- The Washington Times - Monday, January 4, 2021

Having been duly sworn in on Jan. 2, the new D.C. Council should be preparing to wrestle with the No. 1 and No. 2 issues facing the nation’s capital: spending and the pandemic.

The new lawmakers, like the old, have their own wish lists. Unfortunately, reopening the city, boosting employment and bolstering school choice are not chief among them.

Defanging law enforcement is at the top of their to-do list, as Council Chairman Phil Mendelson already announced that fellow Democrat Charles Allen again will chair the Public Safety and Judiciary Committee, and basically that means giving social justice warriors what they want — less emphasis on law and order and a softer-hand approach to criminals.

The former D.C. police chief, Peter Newsham, often grew frustrated as the Metropolitan Police Department was expected to lock up criminals and suspects only to be chastised by lawmakers, tenderhearted advocates and social justice warriors who insisted they be turned loose. To no one’s surprise, the chief resigned.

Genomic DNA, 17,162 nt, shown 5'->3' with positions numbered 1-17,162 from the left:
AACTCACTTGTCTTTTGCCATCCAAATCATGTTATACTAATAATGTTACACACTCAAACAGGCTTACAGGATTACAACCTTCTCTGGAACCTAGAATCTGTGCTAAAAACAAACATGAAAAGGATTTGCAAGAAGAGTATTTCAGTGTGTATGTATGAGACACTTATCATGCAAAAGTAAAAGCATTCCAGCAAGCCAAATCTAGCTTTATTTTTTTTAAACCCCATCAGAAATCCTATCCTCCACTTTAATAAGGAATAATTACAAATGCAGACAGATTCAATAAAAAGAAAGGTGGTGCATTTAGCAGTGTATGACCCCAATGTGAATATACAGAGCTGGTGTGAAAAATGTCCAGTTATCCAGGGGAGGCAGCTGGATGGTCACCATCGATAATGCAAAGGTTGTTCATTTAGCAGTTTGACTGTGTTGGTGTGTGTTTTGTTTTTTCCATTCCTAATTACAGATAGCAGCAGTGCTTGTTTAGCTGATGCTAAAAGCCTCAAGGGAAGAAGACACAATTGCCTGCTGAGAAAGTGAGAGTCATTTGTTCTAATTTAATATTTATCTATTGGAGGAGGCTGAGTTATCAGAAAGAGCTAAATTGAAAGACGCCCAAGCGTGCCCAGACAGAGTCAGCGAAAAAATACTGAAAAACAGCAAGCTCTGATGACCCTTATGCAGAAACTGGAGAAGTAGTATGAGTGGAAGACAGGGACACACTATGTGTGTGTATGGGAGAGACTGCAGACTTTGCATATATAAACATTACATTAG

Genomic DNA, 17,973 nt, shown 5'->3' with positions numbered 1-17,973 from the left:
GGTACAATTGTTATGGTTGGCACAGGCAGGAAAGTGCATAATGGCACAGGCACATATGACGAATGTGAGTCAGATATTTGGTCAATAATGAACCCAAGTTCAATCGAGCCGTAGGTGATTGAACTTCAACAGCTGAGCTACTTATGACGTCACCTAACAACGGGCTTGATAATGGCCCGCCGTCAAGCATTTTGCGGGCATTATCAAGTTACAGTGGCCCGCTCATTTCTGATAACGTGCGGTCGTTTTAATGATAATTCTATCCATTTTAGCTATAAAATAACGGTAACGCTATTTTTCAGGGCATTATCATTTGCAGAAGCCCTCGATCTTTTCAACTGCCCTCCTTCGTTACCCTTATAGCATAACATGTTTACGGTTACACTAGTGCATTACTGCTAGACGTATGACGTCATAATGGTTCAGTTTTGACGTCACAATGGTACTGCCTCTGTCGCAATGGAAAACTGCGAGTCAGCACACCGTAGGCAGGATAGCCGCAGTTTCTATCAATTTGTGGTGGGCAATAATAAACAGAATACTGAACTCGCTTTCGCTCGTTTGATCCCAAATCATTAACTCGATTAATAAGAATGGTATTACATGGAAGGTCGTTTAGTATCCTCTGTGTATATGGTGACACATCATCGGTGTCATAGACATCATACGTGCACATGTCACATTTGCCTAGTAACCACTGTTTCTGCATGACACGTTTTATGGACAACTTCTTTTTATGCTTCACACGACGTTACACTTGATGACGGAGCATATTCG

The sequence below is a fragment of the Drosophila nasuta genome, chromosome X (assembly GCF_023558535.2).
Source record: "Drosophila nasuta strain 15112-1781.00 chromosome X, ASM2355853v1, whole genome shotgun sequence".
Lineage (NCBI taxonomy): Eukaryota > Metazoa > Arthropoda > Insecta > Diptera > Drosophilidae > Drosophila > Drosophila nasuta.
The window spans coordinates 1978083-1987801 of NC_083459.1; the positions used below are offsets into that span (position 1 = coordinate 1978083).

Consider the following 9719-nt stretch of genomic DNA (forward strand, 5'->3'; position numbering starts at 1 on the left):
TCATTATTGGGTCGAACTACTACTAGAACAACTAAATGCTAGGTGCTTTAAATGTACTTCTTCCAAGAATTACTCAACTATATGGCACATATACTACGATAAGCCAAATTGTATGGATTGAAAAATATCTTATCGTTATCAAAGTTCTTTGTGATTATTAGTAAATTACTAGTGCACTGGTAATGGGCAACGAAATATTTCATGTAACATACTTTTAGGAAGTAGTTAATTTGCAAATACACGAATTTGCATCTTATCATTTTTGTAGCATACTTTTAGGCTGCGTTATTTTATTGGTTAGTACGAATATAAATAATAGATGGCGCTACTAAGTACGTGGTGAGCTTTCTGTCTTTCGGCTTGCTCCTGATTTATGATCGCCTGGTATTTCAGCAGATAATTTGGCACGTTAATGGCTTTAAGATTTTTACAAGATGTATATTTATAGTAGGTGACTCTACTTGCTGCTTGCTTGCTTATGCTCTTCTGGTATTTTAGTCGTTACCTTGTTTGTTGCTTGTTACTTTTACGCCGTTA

Also to no one’s surprise is the state of public schooling. Mayor Muriel Bowser has been in charge of schools since she first became mayor in 2015, winning control of not only the regular bureaucracy, but the elected school board and other internal apparatus — and infighting.

After the mayor closed schools in March because of COVID-19, traditional schooling has fallen into an abyss. School unions dictate everything from health and safety measures to feeding programs and reopening.

Unions also hold the upper hand on all records, including testing, grading and attendance.

And that means unions are also in charge of education spending, which at last measure was about one-third of the fiscal year budget.

However, as any nonwealthy parent can tell you, school budgets, like other local and state budgets, are out of whack because of spending attributed to COVID-19 spending.

Some federal dollars will fill in the gap, but only a little.

The new D.C. Council will be holding lots of organizational meetings between now, Inauguration Day and their legislative sessions. But they will be merely informational sessions about who’s serving on which committees.

The tough work starts in February, when the dollar signs are discussed.

Just remember this: There are three D.C. budgets. One for the record, one for show and tell, and one written in red ink.

The third budget, which addresses spending and the pandemic agendas, is the one that matters.

Deborah Simmons can be contacted at dsimmons@washingtontimes.com.

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